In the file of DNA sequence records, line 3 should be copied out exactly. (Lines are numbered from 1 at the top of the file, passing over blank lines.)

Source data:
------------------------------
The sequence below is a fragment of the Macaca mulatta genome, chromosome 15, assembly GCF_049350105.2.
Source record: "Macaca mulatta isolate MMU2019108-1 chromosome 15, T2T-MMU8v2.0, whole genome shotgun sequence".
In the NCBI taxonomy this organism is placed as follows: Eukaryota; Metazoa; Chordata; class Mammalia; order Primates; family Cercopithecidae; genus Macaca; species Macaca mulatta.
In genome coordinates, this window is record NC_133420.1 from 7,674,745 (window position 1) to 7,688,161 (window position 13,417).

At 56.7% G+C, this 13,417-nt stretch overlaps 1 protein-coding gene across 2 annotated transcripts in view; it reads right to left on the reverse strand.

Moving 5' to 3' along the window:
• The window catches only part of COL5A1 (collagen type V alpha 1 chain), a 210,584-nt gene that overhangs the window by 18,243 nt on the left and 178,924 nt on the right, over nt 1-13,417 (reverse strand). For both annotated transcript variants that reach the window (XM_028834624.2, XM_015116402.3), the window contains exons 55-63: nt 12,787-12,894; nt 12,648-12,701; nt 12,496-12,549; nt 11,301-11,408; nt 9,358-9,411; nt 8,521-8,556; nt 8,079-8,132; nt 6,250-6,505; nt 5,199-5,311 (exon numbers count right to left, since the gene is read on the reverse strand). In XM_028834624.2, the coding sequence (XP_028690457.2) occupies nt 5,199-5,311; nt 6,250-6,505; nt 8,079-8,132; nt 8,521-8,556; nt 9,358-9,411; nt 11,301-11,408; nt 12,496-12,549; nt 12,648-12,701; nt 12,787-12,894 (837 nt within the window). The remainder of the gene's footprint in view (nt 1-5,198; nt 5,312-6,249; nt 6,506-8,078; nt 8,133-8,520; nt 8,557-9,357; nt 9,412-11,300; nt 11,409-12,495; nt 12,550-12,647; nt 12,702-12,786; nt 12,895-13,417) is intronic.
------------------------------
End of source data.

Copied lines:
In the NCBI taxonomy this organism is placed as follows: Eukaryota; Metazoa; Chordata; class Mammalia; order Primates; family Cercopithecidae; genus Macaca; species Macaca mulatta.